Posts Tagged ‘FAQ’
I’m a bit late jumping on the re-blogging of this letter’s bandwagon, but since it’s such an important and well-written piece, I’m finally getting around to it.
Original version by Lillie over at Adult Adoptees Advocating for Change
(What you are about to read may shock you. It may challenge you. And, hopefully, it may inspire you to educate yourself further on the realities of adoption. Please read the following with an open mind, and try not to take anything said here personally. Because this is not meant to be an attack or a judgment; it is meant to be an honest and heartfelt expression of one adoptee’s experience that would hopefully bring understanding and respect for the often ignored portion of the adoption equation.)
To all adoptive parents, hopeful adoptive parents, and anyone who has ever even considered adoption:
Being adopted hurts. Being adopted is hard. It is not beautiful; it is brutal, it is tragic, it is a cause for great sadness. For in order for a child to even be available for adoption, that child must first go through some sort of tragedy; whether that be abuse, hunger, homelessness, neglect, or even the simple fact that he or she is losing the life and family he or she was born into. This makes adoption a thing to mourn; not a cause for celebration or joy. To be joyful about adopting a child is to be glad that this tragedy happened.
I don’t think there’s a soul alive who would actually choose to be born into a situation where being relinquished for adoption, voluntarily or otherwise, was necessary.
Of course there will always be a need for children to be removed from their parent(s) and placed in safer, more stable, loving homes – but please understand that no matter how good and loving and wonderful the adopting parents are, nothing will ever erase the pain, the grief, and the loss that comes with being adopted.
The very foundation of adoption is that of loss – a child loses his or her mother, father, and entire family; a mother, father and family loses one of their children. And, yes, even a loss for the adopting parent – sometimes the loss of the expectation of having their own, biological offspring, the loss of a dream of having a baby of “their own.” A separation of one family MUST occur before a new one can be built through adoption. Maybe it isn’t a voluntary destruction, maybe the destruction is necessary for the health and safety of the child – but it is still a destruction of the very core, fundamental foundations of that child’s life that will forever be altered.
Think of it this way…one of your parents dies, and your surviving parent eventually goes on to remarry. Though you might grow to love and have a great relationship with your parent’s new spouse, no amount of love and happiness in this present situation will erase the grief you feel over the loss of your other parent. So please, if you have adopted or are considering adoption, keep this in mind.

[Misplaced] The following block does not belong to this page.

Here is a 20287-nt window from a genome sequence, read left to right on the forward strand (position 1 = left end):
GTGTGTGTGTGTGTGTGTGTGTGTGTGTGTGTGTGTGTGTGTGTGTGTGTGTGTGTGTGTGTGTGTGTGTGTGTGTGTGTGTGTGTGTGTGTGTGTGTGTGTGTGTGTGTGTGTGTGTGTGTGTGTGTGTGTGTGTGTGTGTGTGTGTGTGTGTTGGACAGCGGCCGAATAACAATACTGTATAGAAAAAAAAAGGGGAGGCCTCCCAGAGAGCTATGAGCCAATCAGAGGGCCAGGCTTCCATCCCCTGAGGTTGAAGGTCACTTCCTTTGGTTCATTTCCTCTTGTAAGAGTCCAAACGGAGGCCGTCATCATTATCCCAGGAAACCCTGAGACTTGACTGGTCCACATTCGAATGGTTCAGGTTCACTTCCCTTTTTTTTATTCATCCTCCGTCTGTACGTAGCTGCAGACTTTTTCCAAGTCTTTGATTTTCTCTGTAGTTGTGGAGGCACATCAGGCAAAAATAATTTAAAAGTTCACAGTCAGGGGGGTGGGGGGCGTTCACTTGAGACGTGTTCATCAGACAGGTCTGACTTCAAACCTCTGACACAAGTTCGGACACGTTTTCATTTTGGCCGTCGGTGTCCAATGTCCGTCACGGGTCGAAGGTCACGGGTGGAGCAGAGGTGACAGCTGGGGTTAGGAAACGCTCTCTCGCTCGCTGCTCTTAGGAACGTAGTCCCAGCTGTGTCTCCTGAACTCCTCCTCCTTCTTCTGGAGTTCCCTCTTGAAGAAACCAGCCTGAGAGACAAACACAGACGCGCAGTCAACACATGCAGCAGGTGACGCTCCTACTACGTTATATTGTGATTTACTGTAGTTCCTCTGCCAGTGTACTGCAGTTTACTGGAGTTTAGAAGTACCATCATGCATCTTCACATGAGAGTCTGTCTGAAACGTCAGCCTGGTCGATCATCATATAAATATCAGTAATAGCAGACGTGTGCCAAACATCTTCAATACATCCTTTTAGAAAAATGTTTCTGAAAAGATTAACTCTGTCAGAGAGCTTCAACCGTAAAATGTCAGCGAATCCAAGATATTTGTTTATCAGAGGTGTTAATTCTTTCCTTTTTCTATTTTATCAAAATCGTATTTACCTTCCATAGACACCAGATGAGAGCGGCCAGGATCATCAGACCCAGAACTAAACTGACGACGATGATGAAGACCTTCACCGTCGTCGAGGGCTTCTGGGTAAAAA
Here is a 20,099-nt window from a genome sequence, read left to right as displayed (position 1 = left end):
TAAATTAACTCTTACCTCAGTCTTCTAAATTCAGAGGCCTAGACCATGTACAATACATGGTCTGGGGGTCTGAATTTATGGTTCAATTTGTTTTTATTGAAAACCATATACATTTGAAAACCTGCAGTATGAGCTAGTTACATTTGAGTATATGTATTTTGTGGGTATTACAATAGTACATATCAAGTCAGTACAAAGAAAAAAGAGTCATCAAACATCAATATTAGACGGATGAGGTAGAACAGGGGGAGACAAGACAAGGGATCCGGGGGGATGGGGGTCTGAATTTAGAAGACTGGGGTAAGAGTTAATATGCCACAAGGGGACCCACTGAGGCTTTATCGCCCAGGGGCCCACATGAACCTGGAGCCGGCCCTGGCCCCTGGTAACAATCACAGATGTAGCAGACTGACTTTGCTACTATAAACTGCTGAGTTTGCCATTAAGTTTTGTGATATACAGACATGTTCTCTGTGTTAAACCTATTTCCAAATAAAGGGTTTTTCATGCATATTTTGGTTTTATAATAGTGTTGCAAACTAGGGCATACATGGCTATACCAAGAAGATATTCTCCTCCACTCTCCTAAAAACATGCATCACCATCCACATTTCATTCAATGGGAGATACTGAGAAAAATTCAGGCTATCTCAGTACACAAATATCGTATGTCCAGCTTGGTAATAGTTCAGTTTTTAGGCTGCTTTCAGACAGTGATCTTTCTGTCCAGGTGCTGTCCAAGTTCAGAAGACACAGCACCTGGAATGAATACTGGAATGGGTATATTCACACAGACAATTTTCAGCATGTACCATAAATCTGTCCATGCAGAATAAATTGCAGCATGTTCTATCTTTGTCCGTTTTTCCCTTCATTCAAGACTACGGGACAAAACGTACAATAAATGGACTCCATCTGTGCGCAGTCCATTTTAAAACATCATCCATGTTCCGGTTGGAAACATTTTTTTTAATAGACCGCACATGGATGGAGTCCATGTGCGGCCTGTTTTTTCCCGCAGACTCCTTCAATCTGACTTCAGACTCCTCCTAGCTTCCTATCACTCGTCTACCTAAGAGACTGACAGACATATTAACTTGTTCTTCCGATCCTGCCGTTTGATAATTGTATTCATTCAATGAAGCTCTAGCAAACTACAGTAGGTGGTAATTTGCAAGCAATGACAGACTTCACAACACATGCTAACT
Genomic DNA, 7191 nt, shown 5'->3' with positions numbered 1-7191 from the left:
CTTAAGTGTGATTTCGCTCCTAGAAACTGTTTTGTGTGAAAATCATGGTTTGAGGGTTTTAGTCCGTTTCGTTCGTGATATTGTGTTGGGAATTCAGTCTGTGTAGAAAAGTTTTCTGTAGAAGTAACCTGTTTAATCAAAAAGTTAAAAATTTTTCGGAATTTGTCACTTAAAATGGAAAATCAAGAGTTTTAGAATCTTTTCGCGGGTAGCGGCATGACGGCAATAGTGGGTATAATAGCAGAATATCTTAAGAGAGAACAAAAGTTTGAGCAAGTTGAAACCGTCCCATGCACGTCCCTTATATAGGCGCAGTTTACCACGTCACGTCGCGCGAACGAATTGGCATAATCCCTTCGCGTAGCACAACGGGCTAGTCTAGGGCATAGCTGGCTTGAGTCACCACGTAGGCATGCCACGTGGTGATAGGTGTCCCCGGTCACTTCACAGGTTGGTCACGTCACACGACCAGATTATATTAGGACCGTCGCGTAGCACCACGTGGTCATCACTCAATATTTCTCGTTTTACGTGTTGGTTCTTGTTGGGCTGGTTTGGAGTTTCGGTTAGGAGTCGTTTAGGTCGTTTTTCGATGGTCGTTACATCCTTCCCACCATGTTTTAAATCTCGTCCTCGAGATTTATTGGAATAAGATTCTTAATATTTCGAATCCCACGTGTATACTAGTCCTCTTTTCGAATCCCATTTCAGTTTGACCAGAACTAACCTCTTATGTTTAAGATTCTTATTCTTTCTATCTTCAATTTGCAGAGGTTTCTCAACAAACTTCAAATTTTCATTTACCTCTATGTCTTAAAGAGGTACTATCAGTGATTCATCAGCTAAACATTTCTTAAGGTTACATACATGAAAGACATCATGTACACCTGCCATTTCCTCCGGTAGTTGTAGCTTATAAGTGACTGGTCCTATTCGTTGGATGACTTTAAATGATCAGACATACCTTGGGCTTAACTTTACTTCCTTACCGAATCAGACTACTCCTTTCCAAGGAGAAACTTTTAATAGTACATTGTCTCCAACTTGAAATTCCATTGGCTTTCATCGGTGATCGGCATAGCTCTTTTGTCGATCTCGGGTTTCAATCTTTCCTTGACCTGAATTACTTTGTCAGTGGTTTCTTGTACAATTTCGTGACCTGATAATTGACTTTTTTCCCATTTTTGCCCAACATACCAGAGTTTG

Adoption should be the very last resort after all other options have been tried. Ask yourself this – does an adoption HAVE to happen? Is there anything I can possibly do to help this young mother keep her child? Are there resources I can direct her to, items I can supply her with, can I offer her the support and encouragement she needs to be a good parent? If so, then pursuing adoption is not the right choice. Too many unnecessary adoptions happen as a permanent solution to a very temporary problem. Adoption, after all, is forever – while a current living situation, job situation, etc., is temporary and can be changed and improved. Most women who relinquish their children do so because they feel they have no other choice…but what if she does have another choice, and only needs the support and encouragement to make it?
Adopted people know we are a second choice, a “Plan B,” a solution to someone else’s problem. While there are some people out there who would choose adoption first, most only do so after failed attempts at pregnancy or to “complete” a family of all boys or girls or to give their current child a sibling. Adding to your family through adoption should never be about meeting some need of your own…it should always and only ever be about providing for the CHILD’S needs. Please don’t put the added pressure on an adopted child by forcing them to live up to the unspoken standard of the child you couldn’t concieve or the son or daughter you couldn’t produce. Adoption is not a cure for infertility, nor are adopted people “gifts” to be passed around in order to complete somebody else’s life. We are human beings in our own right, with our own feelings, needs, and wants. Don’t add to an already painful situation by expecting us to be something we weren’t born to be.